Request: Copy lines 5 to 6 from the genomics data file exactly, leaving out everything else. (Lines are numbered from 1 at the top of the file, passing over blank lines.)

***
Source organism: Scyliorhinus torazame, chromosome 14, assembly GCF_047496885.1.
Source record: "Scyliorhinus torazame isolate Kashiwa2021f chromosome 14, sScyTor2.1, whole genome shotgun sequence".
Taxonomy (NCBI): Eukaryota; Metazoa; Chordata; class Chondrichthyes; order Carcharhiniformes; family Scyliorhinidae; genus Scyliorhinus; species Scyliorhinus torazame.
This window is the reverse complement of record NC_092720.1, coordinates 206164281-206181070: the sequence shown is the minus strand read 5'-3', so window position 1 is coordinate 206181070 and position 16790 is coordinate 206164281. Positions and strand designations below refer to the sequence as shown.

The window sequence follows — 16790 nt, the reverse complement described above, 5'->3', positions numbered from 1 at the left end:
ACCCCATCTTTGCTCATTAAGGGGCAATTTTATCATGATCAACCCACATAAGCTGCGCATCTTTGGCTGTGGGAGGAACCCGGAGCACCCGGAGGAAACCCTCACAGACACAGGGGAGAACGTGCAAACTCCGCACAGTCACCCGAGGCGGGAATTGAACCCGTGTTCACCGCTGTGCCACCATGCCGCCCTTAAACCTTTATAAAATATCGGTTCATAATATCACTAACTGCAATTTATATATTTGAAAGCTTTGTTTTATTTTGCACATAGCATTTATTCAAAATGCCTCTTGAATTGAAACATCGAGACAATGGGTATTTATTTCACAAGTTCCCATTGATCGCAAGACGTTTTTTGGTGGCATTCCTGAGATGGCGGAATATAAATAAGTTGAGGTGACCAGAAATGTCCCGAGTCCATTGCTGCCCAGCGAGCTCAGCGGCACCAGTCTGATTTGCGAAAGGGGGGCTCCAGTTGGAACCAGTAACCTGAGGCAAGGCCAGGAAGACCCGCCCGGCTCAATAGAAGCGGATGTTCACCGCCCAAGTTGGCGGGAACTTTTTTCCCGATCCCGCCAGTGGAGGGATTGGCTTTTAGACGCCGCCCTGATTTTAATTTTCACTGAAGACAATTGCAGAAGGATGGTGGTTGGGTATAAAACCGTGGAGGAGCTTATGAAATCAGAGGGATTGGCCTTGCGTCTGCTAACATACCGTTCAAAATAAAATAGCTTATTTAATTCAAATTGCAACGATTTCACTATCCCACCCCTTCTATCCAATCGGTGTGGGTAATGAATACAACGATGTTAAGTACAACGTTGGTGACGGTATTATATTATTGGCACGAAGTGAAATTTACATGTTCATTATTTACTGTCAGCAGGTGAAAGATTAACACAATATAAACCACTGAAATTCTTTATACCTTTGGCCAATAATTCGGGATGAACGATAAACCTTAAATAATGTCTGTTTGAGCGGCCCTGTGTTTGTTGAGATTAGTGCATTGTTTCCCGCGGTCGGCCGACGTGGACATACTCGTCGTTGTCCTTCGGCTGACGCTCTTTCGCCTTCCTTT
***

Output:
The window sequence follows — 16790 nt, the reverse complement described above, 5'->3', positions numbered from 1 at the left end:
ACCCCATCTTTGCTCATTAAGGGGCAATTTTATCATGATCAACCCACATAAGCTGCGCATCTTTGGCTGTGGGAGGAACCCGGAGCACCCGGAGGAAACCCTCACAGACACAGGGGAGAACGTGCAAACTCCGCACAGTCACCCGAGGCGGGAATTGAACCCGTGTTCACCGCTGTGCCACCATGCCGCCCTTAAACCTTTATAAAATATCGGTTCATAATATCACTAACTGCAATTTATATATTTGAAAGCTTTGTTTTATTTTGCACATAGCATTTATTCAAAATGCCTCTTGAATTGAAACATCGAGACAATGGGTATTTATTTCACAAGTTCCCATTGATCGCAAGACGTTTTTTGGTGGCATTCCTGAGATGGCGGAATATAAATAAGTTGAGGTGACCAGAAATGTCCCGAGTCCATTGCTGCCCAGCGAGCTCAGCGGCACCAGTCTGATTTGCGAAAGGGGGGCTCCAGTTGGAACCAGTAACCTGAGGCAAGGCCAGGAAGACCCGCCCGGCTCAATAGAAGCGGATGTTCACCGCCCAAGTTGGCGGGAACTTTTTTCCCGATCCCGCCAGTGGAGGGATTGGCTTTTAGACGCCGCCCTGATTTTAATTTTCACTGAAGACAATTGCAGAAGGATGGTGGTTGGGTATAAAACCGTGGAGGAGCTTATGAAATCAGAGGGATTGGCCTTGCGTCTGCTAACATACCGTTCAAAATAAAATAGCTTATTTAATTCAAATTGCAACGATTTCACTATCCCACCCCTTCTATCCAATCGGTGTGGGTAATGAATACAACGATGTTAAGTACAACGTTGGTGACGGTATTATATTATTGGCACGAAGTGAAATTTACATGTTCATTATTTACTGTCAGCAGGTGAAAGATTAACACAATATAAACCACTGAAATTCTTTATACCTTTGGCCAATAATTCGGGATGAACGATAAACCTTAAATAATGTCTGTTTGAGCGGCCCTGTGTTTGTTGAGATTAGTGCATTGTTTCCCGCGGTCGGCCGACGTGGACATACTCGTCGTTGTCCTTCGGCTGACGCTCTTTCGCCTTCCTTT